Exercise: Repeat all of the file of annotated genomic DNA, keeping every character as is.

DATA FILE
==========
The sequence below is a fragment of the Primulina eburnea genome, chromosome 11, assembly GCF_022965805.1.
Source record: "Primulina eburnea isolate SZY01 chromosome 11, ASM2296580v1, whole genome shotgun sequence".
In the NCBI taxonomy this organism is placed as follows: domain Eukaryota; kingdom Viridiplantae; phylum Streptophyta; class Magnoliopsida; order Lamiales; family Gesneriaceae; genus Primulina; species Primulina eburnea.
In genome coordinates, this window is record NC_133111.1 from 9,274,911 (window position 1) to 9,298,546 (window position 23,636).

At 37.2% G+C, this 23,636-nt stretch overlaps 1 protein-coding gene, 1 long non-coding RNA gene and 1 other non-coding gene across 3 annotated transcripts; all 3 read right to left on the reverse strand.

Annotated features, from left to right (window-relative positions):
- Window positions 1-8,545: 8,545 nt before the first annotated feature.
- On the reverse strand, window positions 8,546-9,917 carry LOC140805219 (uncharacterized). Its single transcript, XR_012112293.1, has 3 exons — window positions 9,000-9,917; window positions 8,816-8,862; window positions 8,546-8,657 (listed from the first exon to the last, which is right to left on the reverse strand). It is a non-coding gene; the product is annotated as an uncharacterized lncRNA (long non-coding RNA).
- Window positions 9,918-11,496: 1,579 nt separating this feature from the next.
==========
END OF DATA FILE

The sequence below is a fragment of the Primulina eburnea genome, chromosome 11, assembly GCF_022965805.1.
Source record: "Primulina eburnea isolate SZY01 chromosome 11, ASM2296580v1, whole genome shotgun sequence".
In the NCBI taxonomy this organism is placed as follows: domain Eukaryota; kingdom Viridiplantae; phylum Streptophyta; class Magnoliopsida; order Lamiales; family Gesneriaceae; genus Primulina; species Primulina eburnea.
In genome coordinates, this window is record NC_133111.1 from 9,274,911 (window position 1) to 9,298,546 (window position 23,636).

At 37.2% G+C, this 23,636-nt stretch overlaps 1 protein-coding gene, 1 long non-coding RNA gene and 1 other non-coding gene across 3 annotated transcripts; all 3 read right to left on the reverse strand.

Annotated features, from left to right (window-relative positions):
- Window positions 1-8,545: 8,545 nt before the first annotated feature.
- On the reverse strand, window positions 8,546-9,917 carry LOC140805219 (uncharacterized). Its single transcript, XR_012112293.1, has 3 exons — window positions 9,000-9,917; window positions 8,816-8,862; window positions 8,546-8,657 (listed from the first exon to the last, which is right to left on the reverse strand). It is a non-coding gene; the product is annotated as an uncharacterized lncRNA (long non-coding RNA).
- Window positions 9,918-11,496: 1,579 nt separating this feature from the next.